SOCRATES and GEORGE CECIL IVES
SAINTS OF ANTINOUS
ON JUNE 4th the Religion of Antinous honors Saint Socrates and also Saint George Cecil Ives.
The most Divine and gentlest of all Philosophers was born on this day in 469. He was the son of the sculptor Sophroniscus, an artist, whose profession Socrates attempted during his youth.
The artist's love of beauty was to be the foremost drive of his life. The fortune that his father's art left gave the young Socrates the independence to begin a life spent in the adoration and service of wisdom.
He was told that the Oracle of Delphi had pronounced that there was no man wiser than he, but because he felt that he was the greatest fool, he spent his life trying to disprove the Oracle by questioning the most purportedly wise men only to discover that those who professed wisdom were the least possessed of it.
His method of inquiry was the birth of human science because he found that those who understood virtue would naturally follow in its ways, while those who were ignorant of virtue would proceed without its benefit. He proclaimed that "the proper study of mankind is man," and his philosophy centered on temperance, piety, duty to parents, brotherly love, fidelity in friendship, and diligence.
He was an admirer of male, youthful beauty, and devoted his life towards the awakening of virtue in the hearts of young men. For this, in the year 400 B.C. he was put on trial by the many enemies he had made in the ruling classes of the city of Athens and condemned with these words: "Socrates is guilty of crime; first, for not worshipping the gods whom the city worships, and for introducing new divinities of his own; next for corrupting the youth. The penalty due is death."
He was sentenced to drink poison, which he readily accepted, dying as a virtuous martyr, for homosexuality and for human social consciousness.
Though he never wrote a word, he is remembered through the writings of his student, Plato, whose legacy eclipsed that of Socrates, though it was delivered and upheld as the very words of Plato's master, the Divine Philosopher Socrates, who was said by Cicero to have bright the love of wisdom down from the heavens to mankind.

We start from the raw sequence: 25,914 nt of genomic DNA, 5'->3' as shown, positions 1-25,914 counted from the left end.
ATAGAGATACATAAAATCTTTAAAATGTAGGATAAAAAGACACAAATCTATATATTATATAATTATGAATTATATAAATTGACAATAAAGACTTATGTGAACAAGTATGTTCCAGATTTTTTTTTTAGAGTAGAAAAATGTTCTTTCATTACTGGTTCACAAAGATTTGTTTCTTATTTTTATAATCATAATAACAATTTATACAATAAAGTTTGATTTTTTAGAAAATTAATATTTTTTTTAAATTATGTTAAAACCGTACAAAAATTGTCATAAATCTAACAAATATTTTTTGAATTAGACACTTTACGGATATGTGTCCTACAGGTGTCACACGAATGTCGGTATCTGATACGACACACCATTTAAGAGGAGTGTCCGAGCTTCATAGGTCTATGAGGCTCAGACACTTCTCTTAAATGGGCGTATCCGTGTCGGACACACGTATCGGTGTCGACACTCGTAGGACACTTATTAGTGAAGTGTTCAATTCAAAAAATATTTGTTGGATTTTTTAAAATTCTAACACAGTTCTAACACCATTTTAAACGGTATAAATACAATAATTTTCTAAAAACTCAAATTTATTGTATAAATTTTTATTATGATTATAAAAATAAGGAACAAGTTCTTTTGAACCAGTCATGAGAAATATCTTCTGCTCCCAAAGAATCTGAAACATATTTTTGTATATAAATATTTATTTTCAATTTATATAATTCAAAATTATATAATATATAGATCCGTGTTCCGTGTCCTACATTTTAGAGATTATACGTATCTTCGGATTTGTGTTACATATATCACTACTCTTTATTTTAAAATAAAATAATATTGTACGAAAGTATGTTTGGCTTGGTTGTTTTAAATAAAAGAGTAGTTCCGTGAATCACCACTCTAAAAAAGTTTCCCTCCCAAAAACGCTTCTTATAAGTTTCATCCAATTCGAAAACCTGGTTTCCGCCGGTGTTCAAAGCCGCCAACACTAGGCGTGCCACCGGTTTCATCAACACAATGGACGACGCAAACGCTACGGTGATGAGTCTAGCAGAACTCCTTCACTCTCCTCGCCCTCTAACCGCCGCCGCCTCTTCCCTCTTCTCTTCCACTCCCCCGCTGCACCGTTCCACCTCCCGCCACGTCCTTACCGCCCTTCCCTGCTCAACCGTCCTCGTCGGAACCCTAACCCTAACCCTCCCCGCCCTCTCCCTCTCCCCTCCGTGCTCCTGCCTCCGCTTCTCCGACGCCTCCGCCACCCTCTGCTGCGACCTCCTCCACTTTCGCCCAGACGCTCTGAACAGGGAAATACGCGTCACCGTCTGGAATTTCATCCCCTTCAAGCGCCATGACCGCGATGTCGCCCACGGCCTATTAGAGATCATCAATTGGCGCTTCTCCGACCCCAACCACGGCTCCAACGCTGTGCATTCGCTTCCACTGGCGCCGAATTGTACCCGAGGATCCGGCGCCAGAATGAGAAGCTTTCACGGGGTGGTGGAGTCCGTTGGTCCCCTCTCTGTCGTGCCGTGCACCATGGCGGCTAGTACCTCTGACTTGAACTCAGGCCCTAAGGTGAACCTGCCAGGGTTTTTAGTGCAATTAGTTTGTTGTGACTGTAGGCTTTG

George Cecil Ives was born on October 1, 1867 in England. While in London, in 1892, a gentleman by the name of Lord Alfred Douglas encouraged him to join "The Cause", which was an early British movement to bring an end to homosexual persecution. Ives was a friend of Oscar Wilde and attempted to enlist him, but was unsuccessful.
In 1897, believing that "The Cause" could not be openly discussed due to the extreme moral restriction of his age, Ives decided to go underground and founded the Order of Chaeronea, which was a secret society for homosexuals.
The name and spirit of the order was taken from the battle in which the Sacred Band of Thebes, the corps of 300 pairs of gay lovers, was defeated by Alexander and Phillip at the Battle of Chaeronea. The 300 had to be annihilated by Alexander because they refused to surrender.
Taking this Army of Lovers as their model for courage in the face of oppression, the Order of Chaeronea organized powerful and wealthy homosexuals who were otherwise unable to meet in public, into a secret political and spiritual force.
Saint George Cecil Ives, the guiding light of this first religious organization devoted to the sacredness of homosexuality, worked closely with other prominent homosexuals of the time such as Dr. Magnus Hirschfeld and Edward Carpenter, both of whom are Blessed Saints of Antinous.
In his voluminous writings, George Cecil Ives refers to Walt Whitman (another Antinoian Saint) as "The Prophet" and used lines from Whitman's poetry in the ritual and ceremony of the Order of Chaeronea.
He is numbered as one of the Uranian poets, and referred to Antinous as a symbol of male beauty and perfection.
For his effort to undermine the oppression of homosexuals, for the holiness and sanctity upon which he upheld our sexuality, and for calling out to our beloved Antinous, we thank Saint George Cecil Ives, and pray to him to aid us in the continuation of his divinely inspired work. He died on this day in 1950.